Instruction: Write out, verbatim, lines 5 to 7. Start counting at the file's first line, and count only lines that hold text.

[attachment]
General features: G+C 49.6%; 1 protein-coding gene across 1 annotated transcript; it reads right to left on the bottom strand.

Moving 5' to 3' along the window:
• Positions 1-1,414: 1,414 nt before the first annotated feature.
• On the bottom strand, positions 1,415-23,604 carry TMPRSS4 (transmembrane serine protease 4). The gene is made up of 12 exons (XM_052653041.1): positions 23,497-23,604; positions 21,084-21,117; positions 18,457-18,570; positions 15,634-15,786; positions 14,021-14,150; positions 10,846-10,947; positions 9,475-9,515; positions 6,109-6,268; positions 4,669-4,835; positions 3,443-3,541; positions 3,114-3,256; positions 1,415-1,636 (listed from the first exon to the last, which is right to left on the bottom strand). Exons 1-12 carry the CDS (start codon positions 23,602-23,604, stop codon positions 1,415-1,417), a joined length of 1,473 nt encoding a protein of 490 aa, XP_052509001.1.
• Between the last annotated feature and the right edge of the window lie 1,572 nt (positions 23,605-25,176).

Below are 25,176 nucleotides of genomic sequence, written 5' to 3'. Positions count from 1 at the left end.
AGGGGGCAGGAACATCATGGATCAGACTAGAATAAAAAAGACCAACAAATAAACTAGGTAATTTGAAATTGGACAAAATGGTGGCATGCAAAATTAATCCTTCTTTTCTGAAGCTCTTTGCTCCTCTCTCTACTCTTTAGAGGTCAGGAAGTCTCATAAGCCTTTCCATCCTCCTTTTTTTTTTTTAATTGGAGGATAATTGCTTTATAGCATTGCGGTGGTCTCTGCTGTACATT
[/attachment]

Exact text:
• Between the last annotated feature and the right edge of the window lie 1,572 nt (positions 23,605-25,176).

Below are 25,176 nucleotides of genomic sequence, written 5' to 3'. Positions count from 1 at the left end.
AGGGGGCAGGAACATCATGGATCAGACTAGAATAAAAAAGACCAACAAATAAACTAGGTAATTTGAAATTGGACAAAATGGTGGCATGCAAAATTAATCCTTCTTTTCTGAAGCTCTTTGCTCCTCTCTCTACTCTTTAGAGGTCAGGAAGTCTCATAAGCCTTTCCATCCTCCTTTTTTTTTTTTAATTGGAGGATAATTGCTTTATAGCATTGCGGTGGTCTCTGCTGTACATT